Black unionists link MLK Day with action

ST. LOUIS – “Dr. Martin Luther King, Jr. was a champion for the poor and working class. He fought for economic and social justice. Today we are all better off because of his efforts,” said Don Giljum after receiving the ‘Dr. Martin Luther King, Jr. Human Rights Award’ from the St. Louis chapter of CBTU, the Coalition of Black Trade Unionist.

Over 200 CBTU members, and their friends and allies, attended the 33rd Annual Dr. Martin Luther King, Jr. Human Rights Award Banquet here on Jan. 17. The awardees were Don Giljum, business manager of International Union of Operating Engineers Local 148; Gerald T. Feldhaus, executive secretary-treasurer of the St. Louis Building and Construction Trades Council and Yvette Anyongo Goods, International Brotherhood of Electrical Workers Local 1. 

Giljum called Dr. King  “the organizer of organizers,” adding, “the work of social justice is up to us.”

Yvette Goods, who is a leader in the Coalition of Labor Union Women, Missouri Women In Trades and the Electrical Workers’ Minority Caucus, echoed Giljum’s remarks. She said, “everybody can do a little something to make our community better. Get involved.”

Gerald Feldhaus, a former asbestos worker, cautioned the audience against the Republican attempt to weaken unions in Missouri by introducing so-called ‘right-to-work’ legislation. He said, “‘Right-to-work’ is anti-worker. It has nothing to do with a person’s right to a job. ‘Right-to-work’ is really a right to less pay, no protection and no benefits. It is an employer’s dream come true.”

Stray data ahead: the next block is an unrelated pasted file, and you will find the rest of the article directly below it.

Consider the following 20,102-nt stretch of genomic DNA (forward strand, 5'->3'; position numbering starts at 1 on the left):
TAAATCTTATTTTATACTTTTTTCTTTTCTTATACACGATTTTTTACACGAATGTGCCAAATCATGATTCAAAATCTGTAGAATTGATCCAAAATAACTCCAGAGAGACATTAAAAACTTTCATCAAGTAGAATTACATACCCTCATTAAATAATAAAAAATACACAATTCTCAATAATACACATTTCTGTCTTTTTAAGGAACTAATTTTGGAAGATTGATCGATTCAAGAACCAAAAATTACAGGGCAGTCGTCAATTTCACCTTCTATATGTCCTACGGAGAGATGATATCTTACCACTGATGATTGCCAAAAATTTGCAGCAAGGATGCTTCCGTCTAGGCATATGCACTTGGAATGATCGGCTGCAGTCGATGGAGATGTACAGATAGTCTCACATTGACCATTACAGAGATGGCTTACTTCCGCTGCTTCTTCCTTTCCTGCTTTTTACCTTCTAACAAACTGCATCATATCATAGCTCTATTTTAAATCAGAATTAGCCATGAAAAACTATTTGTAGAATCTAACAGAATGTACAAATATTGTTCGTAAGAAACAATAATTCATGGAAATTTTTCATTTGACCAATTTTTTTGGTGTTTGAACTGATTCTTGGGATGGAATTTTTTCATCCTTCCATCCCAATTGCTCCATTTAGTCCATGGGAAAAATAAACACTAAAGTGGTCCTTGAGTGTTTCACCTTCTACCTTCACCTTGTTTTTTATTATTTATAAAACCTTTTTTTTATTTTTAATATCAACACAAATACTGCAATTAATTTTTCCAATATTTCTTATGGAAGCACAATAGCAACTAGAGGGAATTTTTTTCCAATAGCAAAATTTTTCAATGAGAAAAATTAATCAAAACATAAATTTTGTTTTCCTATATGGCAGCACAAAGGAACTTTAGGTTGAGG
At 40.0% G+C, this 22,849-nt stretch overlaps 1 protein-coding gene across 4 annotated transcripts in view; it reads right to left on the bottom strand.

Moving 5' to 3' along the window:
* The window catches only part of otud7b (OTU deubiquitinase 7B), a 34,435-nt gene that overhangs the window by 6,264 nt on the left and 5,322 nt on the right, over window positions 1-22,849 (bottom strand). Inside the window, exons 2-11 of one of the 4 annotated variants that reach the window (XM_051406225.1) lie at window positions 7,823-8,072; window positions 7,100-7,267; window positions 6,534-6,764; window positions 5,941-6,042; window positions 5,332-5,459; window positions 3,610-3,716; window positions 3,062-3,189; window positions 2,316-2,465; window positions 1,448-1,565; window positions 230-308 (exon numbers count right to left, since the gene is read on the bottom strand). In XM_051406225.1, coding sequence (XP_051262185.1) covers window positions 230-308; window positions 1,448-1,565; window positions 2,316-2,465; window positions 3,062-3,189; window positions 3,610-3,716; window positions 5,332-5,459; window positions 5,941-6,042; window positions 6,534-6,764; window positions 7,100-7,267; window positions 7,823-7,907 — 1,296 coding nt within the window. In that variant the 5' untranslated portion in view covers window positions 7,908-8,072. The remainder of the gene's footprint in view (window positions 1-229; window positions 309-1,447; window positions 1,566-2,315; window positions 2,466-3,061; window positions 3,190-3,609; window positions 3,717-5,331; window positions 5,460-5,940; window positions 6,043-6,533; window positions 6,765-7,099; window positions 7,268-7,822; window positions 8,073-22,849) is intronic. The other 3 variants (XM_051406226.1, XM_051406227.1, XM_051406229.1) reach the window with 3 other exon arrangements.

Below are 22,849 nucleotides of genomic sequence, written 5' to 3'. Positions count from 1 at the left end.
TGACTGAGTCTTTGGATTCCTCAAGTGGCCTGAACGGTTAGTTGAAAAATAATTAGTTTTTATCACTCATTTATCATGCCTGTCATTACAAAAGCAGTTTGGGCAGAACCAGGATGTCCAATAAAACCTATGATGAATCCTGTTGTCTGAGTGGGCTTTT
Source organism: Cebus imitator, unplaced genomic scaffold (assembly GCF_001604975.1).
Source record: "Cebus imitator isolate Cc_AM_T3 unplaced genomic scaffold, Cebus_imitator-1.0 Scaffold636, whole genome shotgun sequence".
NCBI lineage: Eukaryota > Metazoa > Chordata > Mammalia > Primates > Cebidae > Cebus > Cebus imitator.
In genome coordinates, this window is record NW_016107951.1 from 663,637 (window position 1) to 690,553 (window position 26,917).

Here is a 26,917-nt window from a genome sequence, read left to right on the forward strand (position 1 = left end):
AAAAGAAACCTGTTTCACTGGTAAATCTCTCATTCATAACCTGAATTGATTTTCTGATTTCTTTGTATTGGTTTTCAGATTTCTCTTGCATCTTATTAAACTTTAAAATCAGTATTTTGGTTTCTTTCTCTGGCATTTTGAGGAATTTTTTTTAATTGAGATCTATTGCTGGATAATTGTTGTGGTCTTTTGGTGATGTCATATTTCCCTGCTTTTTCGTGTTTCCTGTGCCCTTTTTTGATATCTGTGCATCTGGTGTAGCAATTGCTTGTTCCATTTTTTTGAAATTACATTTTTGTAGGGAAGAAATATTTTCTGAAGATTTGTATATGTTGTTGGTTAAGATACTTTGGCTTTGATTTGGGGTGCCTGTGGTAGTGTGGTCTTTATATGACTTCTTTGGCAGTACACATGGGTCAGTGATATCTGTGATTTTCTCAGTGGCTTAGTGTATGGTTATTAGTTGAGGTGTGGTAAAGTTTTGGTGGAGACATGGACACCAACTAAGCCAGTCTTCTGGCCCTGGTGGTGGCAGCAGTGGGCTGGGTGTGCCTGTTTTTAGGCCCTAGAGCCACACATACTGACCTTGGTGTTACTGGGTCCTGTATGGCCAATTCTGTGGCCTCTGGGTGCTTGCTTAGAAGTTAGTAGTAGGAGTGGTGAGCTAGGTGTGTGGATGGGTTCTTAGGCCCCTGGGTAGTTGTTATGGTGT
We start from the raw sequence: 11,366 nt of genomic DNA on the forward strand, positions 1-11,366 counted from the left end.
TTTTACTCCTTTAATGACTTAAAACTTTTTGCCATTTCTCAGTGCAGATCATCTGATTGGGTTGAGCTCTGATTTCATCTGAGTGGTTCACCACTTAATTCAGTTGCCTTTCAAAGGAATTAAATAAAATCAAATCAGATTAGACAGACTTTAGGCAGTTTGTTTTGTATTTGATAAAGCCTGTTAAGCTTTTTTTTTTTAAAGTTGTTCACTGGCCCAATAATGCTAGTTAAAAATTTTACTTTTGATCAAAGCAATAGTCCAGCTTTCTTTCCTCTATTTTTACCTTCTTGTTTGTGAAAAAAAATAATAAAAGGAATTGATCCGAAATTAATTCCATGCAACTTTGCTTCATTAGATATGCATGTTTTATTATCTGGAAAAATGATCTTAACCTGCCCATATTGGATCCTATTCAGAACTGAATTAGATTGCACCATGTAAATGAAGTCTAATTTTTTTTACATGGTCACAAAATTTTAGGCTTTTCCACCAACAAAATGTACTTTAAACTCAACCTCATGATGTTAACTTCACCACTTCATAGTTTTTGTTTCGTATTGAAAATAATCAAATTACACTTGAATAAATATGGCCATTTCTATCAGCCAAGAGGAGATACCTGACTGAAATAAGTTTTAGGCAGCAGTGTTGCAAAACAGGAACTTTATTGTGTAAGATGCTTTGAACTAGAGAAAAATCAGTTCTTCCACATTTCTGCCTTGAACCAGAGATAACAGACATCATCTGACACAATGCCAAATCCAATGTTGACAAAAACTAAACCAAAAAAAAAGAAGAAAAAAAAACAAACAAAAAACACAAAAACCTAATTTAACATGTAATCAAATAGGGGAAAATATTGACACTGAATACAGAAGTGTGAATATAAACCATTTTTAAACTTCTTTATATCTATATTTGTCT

Feldhaus continued, “‘Right-to-work’ isn’t just a union issue. It impacts all working men and women.”

According to the AFL-CIO, workers in ‘right-to-work’ states make on average about $5,000 less yearly than workers in other states, have fewer benefits and less vacation time.

The keynote speaker was Willie Baker, retired vice president of United Food and Commercial Workers International Union. Baker said, “Ordinary people doing extraordinary things – that’s what makes the difference. That’s Dr. King’s legacy.”

 “Dr. Martin Luther King, Jr. talked about more than a dream,” Baker added. “. He talked about making that dream come true. He talked about making America better.”

A central theme throughout Baker’s speech was the relationship between words and policy. Baker said “words matter; policy matters more.”

“Don’t get side-tracked by verbiage. Concentrate on policy,” Baker added.

He said tea party rhetoric was dangerous because of its “political philosophy based on words of hate.” However, he continued, it is their political agenda we should really be worried about. “America would not be the America we know today. It would not be the America Dr. King dreamed of,” if the tea party gets its way.

St. Louis board of aldermen president Lewis Reed summed up the event when he said “the growth of the tea party is driven by hate. They are trying to turn our country around. However, we won’t go back. We have to get out every day and fight.”

The St. Louis CBTU chapter also celebrated the recent swearing-in of freshmen State Representatives Clem Smith and Karla May, Democrats of districts 71 and 57, respectively. Both are union members – Smith is a member of the Machinists Union District 837 and May is a member of the Communication Workers’ Union Local 6300. Both won hard-fought election campaigns during St. Louis’ August Primaries.

Image: From left to right, Lew Moye, Gerald Feldhaus, Yvette Anyango, Don Giljum, Willie L. Baker, Jr. Courtesy Mark Esters CWA 6355/PW


Tony Pecinovsky
Tony Pecinovsky

Tony Pecinovsky is the author of "Let Them Tremble: Biographical Interventions Marking 100 Years of the Communist Party, USA" and author/editor of "Faith In The Masses: Essays Celebrating 100 Years of the Communist Party, USA." His forthcoming book is titled "The Cancer of Colonialism: W. Alphaeus Hunton, Black Liberation, and the Daily Worker, 1944-1946." Pecinovsky has appeared on C-SPAN’s "Book TV" and speaks regularly on college and university campuses across the country.